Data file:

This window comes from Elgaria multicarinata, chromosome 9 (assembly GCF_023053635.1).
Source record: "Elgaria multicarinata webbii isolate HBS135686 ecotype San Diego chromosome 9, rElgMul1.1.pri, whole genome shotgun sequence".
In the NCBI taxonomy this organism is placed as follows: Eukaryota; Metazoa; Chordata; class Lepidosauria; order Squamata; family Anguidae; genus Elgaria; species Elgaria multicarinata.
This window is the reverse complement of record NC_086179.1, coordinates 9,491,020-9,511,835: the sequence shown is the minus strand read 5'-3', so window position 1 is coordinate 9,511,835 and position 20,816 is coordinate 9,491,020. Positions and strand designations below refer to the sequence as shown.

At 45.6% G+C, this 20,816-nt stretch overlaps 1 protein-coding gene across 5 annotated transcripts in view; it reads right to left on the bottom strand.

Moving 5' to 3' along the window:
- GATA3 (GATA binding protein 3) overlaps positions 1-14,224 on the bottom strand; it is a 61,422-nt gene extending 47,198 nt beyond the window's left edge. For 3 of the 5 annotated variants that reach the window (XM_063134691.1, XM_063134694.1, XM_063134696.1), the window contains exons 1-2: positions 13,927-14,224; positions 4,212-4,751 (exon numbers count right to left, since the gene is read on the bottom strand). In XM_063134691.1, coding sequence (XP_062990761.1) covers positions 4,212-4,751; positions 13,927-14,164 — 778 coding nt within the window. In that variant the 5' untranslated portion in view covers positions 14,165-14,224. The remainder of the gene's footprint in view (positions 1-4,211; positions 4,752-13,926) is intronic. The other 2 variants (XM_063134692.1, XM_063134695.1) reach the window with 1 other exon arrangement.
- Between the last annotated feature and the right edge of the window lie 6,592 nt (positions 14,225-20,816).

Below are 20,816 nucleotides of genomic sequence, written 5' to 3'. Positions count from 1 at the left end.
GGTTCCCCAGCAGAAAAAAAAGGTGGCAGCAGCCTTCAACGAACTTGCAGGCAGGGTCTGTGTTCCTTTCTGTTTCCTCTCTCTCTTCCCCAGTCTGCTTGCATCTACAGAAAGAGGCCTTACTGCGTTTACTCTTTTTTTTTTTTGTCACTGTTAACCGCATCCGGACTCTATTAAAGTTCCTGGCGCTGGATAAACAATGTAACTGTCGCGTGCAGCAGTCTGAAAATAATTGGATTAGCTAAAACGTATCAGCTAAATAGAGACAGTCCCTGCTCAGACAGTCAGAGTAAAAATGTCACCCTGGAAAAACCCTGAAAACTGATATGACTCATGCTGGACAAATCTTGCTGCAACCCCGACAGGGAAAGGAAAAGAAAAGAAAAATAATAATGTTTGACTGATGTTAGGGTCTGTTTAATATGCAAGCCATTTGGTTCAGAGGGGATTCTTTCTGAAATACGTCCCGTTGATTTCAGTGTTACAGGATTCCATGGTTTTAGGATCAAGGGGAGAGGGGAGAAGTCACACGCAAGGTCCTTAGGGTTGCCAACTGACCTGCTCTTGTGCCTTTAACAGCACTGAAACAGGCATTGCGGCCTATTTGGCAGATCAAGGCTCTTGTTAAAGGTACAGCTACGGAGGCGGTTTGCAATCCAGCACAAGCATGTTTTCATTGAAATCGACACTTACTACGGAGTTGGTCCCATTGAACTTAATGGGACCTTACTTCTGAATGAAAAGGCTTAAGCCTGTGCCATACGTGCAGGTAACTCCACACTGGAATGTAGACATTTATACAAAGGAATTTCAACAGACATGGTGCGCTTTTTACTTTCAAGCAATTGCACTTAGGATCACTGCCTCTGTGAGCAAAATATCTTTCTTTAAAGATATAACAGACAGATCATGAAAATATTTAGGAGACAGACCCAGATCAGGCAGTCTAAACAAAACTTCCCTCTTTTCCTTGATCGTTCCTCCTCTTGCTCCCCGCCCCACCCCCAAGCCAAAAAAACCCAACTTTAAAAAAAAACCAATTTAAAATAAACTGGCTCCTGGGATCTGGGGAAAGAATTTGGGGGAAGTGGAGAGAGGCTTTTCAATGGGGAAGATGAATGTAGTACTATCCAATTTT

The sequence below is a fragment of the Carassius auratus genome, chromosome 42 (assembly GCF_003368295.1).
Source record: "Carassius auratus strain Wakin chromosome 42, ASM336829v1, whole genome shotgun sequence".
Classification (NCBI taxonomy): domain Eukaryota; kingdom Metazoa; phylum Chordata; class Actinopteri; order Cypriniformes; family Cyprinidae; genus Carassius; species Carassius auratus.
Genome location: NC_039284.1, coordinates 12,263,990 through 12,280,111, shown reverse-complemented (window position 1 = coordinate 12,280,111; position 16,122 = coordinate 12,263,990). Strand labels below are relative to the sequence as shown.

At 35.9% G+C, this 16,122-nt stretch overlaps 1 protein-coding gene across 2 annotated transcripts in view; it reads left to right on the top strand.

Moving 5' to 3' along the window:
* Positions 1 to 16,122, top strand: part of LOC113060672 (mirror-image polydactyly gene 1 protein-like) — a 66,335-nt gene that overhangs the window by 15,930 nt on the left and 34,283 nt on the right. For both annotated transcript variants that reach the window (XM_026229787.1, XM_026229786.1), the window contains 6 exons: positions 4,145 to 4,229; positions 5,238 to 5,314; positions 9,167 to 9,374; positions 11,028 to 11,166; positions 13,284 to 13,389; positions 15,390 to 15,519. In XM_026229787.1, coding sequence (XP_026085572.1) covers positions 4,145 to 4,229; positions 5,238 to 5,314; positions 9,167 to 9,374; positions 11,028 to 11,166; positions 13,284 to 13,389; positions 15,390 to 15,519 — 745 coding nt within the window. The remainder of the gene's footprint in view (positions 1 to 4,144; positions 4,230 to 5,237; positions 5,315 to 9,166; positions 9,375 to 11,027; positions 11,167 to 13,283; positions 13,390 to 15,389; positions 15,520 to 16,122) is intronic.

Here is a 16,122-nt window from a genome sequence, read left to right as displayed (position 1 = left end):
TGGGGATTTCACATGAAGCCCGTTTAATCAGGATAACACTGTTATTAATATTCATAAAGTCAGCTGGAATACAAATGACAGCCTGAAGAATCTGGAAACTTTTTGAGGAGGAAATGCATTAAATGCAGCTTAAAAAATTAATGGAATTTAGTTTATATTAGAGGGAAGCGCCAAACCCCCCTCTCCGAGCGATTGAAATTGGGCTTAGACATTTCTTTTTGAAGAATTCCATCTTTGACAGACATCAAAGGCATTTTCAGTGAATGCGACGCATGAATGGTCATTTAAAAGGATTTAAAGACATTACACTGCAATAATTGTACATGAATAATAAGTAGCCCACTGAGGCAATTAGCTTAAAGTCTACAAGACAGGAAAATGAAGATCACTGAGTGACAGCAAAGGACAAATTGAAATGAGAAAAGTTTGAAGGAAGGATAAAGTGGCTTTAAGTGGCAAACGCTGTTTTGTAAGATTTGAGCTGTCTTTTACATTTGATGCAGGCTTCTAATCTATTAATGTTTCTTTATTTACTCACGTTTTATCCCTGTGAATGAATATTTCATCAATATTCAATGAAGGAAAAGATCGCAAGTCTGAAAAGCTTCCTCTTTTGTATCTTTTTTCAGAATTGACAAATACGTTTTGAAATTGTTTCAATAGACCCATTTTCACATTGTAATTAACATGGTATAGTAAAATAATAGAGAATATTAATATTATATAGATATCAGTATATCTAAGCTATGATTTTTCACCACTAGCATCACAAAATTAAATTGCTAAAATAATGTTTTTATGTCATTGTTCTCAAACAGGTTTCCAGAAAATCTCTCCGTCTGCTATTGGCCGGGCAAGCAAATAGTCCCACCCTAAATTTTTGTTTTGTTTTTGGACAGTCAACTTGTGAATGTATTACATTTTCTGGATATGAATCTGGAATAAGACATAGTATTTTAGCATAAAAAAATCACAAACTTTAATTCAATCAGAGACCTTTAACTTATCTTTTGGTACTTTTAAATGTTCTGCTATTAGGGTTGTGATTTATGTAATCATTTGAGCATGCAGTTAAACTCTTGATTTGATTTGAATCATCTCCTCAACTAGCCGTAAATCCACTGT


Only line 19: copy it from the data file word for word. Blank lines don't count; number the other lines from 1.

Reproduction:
TGGGGATTTCACATGAAGCCCGTTTAATCAGGATAACACTGTTATTAATATTCATAAAGTCAGCTGGAATACAAATGACAGCCTGAAGAATCTGGAAACTTTTTGAGGAGGAAATGCATTAAATGCAGCTTAAAAAATTAATGGAATTTAGTTTATATTAGAGGGAAGCGCCAAACCCCCCTCTCCGAGCGATTGAAATTGGGCTTAGACATTTCTTTTTGAAGAATTCCATCTTTGACAGACATCAAAGGCATTTTCAGTGAATGCGACGCATGAATGGTCATTTAAAAGGATTTAAAGACATTACACTGCAATAATTGTACATGAATAATAAGTAGCCCACTGAGGCAATTAGCTTAAAGTCTACAAGACAGGAAAATGAAGATCACTGAGTGACAGCAAAGGACAAATTGAAATGAGAAAAGTTTGAAGGAAGGATAAAGTGGCTTTAAGTGGCAAACGCTGTTTTGTAAGATTTGAGCTGTCTTTTACATTTGATGCAGGCTTCTAATCTATTAATGTTTCTTTATTTACTCACGTTTTATCCCTGTGAATGAATATTTCATCAATATTCAATGAAGGAAAAGATCGCAAGTCTGAAAAGCTTCCTCTTTTGTATCTTTTTTCAGAATTGACAAATACGTTTTGAAATTGTTTCAATAGACCCATTTTCACATTGTAATTAACATGGTATAGTAAAATAATAGAGAATATTAATATTATATAGATATCAGTATATCTAAGCTATGATTTTTCACCACTAGCATCACAAAATTAAATTGCTAAAATAATGTTTTTATGTCATTGTTCTCAAACAGGTTTCCAGAAAATCTCTCCGTCTGCTATTGGCCGGGCAAGCAAATAGTCCCACCCTAAATTTTTGTTTTGTTTTTGGACAGTCAACTTGTGAATGTATTACATTTTCTGGATATGAATCTGGAATAAGACATAGTATTTTAGCATAAAAAAATCACAAACTTTAATTCAATCAGAGACCTTTAACTTATCTTTTGGTACTTTTAAATGTTCTGCTATTAGGGTTGTGATTTATGTAATCATTTGAGCATGCAGTTAAACTCTTGATTTGATTTGAATCATCTCCTCAACTAGCCGTAAATCCACTGT